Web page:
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  • Writer's picturePastor Mike

May 19 2023


Today, Friday May 19

“And the LORD Shall Save Me”


Psalm 55:16-23

“As for me, I will call upon God, And the LORD shall save me. Evening and morning and at noon I will pray, and cry aloud, And He shall hear my voice. He has redeemed my soul in peace from the battle that was against me, For there were many against me. God will hear, and afflict them, Even He who abides from of old. Selah Because they do not change, Therefore they do not fear God.

He has put forth his hands against those who were at peace with him; He has broken his covenant. The words of his mouth were smoother than butter, But war was in his heart; His words were softer than oil, Yet they were drawn swords.

Cast your burden on the LORD, And He shall sustain you; He shall never permit the righteous to be moved. But You, O God, shall bring them down to the pit of destruction; Bloodthirsty and deceitful men shall not live out half their days; But I will trust in You.


David wrote Psalm 55 when he was fleeing for his life because his son Absalom had stolen the hearts of the people and turned them against his father. You can read the history and circumstances of this Psalm in 2 Samuel 15-16. The "friend" of verses 12-14 and 20-21 had to be David's counselor Ahithophel who had sided with Absalom. Psalm 55 reveals four possible approaches to handling the painful problems and battles of life.


In verses 1-5, David’s first focus was to look within at his own feelings. But before he did that, he cried out to God in prayer (vv. 1-2). In verses 6-8, David expressed what most of us want to do when we feel like we have been hurt by our friends and family. He wanted to “fly away like a dove to the wilderness and never come back”. In verses 9-15, David focused on the reality of the circumstances around him. David wasn't living in denial; he knew what was going on around him.


Finally in verses 16-23, David looked up to God and put his trust in Him. While it's normal for us to hope for a quick way of escape, and important for us to understand our feelings and circumstances, it's far more important to look up to God and ask for His help. David could no longer lead an army into battle, but he was able to pray that God would defeat the rebel forces, and God answered his prayers. David used Jehovah, the covenant name of God, when he said, "The LORD will save me" (v. 16).


The Jews did have stated hours of prayer (Daniel 6:10; Acts 3:1), but "evening, morning, and at noon" (v. 17) means that David was praying all day long! He no doubt also prayed at night (v. 10). David was certain that the Lord would hear him and rescue him because He was enthroned in heaven and in complete control. David's throne was in danger, but God's throne was secure (9:7-8; 29:10; 74:12).


During his difficult years of preparation, David had experienced many changes, and this taught him to trust the God who never changes (Malachi 3:6; James 1:17). Absalom and his friends had lived in luxury and ease and knew very little about the challenge of changing circumstances, so they had no faith in God or fear of God. A prosperous life is an easy life until you find yourself in the midst of the storm, and then you discover how ill-prepared you are; for what life does to us depends on what life finds in us.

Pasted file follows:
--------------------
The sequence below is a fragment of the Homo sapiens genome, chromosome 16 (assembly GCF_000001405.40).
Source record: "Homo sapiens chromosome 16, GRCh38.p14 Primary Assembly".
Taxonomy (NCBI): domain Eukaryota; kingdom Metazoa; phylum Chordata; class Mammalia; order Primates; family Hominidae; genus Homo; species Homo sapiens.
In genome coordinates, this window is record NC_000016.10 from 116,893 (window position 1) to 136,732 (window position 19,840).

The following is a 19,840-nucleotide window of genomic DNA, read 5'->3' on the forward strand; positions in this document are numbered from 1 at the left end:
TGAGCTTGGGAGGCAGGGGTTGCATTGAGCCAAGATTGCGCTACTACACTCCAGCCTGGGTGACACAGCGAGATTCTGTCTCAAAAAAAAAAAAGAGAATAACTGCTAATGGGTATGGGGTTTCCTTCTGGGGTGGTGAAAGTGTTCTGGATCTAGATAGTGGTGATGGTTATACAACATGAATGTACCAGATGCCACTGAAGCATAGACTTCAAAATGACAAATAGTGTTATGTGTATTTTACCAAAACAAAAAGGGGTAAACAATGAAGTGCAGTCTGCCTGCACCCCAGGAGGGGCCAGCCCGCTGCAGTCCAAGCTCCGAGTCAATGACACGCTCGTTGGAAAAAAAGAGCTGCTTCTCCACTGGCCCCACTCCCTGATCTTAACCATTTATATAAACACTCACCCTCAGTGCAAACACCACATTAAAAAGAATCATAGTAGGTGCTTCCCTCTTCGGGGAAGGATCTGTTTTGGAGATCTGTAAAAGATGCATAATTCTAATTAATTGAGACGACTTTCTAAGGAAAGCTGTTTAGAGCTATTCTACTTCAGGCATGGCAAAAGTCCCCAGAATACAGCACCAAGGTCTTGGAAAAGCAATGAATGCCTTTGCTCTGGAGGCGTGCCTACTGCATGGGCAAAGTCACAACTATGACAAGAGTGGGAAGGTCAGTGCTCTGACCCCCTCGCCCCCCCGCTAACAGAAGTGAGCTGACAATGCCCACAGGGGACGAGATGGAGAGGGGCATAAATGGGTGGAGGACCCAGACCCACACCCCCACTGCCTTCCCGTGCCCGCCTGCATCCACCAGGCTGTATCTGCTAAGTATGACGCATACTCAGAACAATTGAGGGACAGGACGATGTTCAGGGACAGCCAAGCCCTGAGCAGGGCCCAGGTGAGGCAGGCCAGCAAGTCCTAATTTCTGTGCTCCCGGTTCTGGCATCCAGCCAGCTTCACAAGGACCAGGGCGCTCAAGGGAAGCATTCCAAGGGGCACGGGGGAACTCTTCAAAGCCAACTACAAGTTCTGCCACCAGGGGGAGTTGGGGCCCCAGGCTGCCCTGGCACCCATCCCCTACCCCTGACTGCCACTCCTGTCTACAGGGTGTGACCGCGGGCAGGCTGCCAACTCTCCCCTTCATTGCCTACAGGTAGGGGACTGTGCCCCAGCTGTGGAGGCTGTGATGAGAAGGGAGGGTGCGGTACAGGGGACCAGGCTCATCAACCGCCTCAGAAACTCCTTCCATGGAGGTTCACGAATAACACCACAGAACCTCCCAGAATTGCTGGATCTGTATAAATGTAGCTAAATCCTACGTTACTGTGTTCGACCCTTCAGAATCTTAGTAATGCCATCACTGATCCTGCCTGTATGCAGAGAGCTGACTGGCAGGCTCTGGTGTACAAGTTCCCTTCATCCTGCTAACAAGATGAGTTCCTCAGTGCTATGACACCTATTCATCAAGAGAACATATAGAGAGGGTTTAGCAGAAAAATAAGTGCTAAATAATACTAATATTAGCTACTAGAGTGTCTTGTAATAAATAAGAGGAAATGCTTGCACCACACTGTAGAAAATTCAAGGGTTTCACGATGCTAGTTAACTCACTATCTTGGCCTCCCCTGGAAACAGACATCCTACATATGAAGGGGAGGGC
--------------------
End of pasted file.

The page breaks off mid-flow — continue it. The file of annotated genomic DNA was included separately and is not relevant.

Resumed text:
As David is fleeing, he must have been told by a prophet, “Cast your burden on the LORD, and He shall sustain you….” He then writes it down for everyone to read in the time of their trouble! This promise is repeated in 1 Peter 5:7: “Casting all your care upon Him, for He cares for you”. The word translated "burden" or "cares," means, "that which he has given you," reminding us that even the burdens of life come from the loving heart and hand of God (Psalm 33:11; Romans 8:28). When David's lot was a happy one, it came from the Lord (Psalm 16:5-6), and when he experienced times of pain and sorrow, the Lord was still in control.


David closed the Psalm by speaking to the Lord and affirming his faith (v. 23). He was confident that God would judge his enemies. Absalom and Ahithophel “would not live out half their days”. Ahithophel went out and hanged himself and Absalom was killed in the battle.


We should remember, our Lord Jesus Christ, like David, also had a traitor who hanged himself (Matthew 27:1-10). Like David, Jesus also crossed the Kidron Valley (2 Samuel 15:23; John 18:1), that Jesus also wept on the Mount of Olives (2 Samuel 15:30; Luke 22:39-44; Hebrews 5:7), and that Jesus was also rejected by His own people (John 1:11). And that today Jesus is enthroned in heaven and will one day return to Jerusalem to establish His kingdom (Zech. 14:4-21).


My friend, today you can safely put your trust in Him!


God bless!

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